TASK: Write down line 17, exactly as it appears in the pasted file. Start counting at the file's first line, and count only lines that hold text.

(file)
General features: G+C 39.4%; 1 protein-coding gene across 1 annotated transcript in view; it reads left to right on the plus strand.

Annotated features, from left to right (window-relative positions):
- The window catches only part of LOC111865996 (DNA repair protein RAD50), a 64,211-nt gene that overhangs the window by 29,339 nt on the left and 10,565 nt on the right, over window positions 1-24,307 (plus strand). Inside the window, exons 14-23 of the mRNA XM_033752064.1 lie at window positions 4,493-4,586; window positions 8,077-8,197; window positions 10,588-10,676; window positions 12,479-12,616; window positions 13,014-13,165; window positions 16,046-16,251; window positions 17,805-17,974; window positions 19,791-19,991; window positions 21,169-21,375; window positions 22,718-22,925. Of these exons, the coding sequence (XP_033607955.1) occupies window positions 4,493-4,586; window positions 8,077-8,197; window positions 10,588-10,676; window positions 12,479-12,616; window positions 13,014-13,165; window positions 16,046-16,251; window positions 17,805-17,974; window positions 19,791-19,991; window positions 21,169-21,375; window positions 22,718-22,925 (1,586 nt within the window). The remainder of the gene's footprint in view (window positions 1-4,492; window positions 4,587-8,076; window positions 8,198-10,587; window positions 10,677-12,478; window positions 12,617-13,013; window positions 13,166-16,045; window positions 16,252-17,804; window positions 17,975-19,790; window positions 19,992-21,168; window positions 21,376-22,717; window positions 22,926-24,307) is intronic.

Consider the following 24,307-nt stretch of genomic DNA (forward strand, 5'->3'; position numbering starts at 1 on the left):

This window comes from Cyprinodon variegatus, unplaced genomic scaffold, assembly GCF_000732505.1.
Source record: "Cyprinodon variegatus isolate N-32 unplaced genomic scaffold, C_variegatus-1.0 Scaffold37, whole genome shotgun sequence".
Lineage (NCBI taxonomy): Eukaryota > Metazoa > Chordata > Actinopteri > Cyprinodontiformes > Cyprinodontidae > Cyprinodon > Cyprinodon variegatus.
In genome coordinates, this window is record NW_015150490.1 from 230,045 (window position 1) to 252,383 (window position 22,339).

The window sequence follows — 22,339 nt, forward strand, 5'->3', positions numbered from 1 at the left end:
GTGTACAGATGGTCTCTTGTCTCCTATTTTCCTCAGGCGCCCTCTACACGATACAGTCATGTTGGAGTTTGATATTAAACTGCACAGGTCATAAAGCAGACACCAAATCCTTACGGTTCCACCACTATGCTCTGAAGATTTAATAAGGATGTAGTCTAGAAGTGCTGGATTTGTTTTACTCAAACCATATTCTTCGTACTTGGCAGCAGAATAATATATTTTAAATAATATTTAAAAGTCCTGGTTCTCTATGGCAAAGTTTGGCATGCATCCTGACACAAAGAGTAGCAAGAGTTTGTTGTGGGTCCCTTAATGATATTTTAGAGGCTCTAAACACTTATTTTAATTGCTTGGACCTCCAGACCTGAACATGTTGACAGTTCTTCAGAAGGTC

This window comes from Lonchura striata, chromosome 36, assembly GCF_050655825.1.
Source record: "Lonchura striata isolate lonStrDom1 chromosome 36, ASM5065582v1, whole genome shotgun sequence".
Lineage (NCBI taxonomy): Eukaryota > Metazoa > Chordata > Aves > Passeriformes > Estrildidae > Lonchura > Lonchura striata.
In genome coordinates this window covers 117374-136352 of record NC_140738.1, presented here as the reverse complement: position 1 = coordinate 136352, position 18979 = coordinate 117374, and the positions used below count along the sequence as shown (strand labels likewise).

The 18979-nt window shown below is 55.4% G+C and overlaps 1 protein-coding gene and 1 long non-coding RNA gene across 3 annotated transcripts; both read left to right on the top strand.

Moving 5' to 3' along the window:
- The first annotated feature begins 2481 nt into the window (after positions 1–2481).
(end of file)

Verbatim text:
- The first annotated feature begins 2481 nt into the window (after positions 1–2481).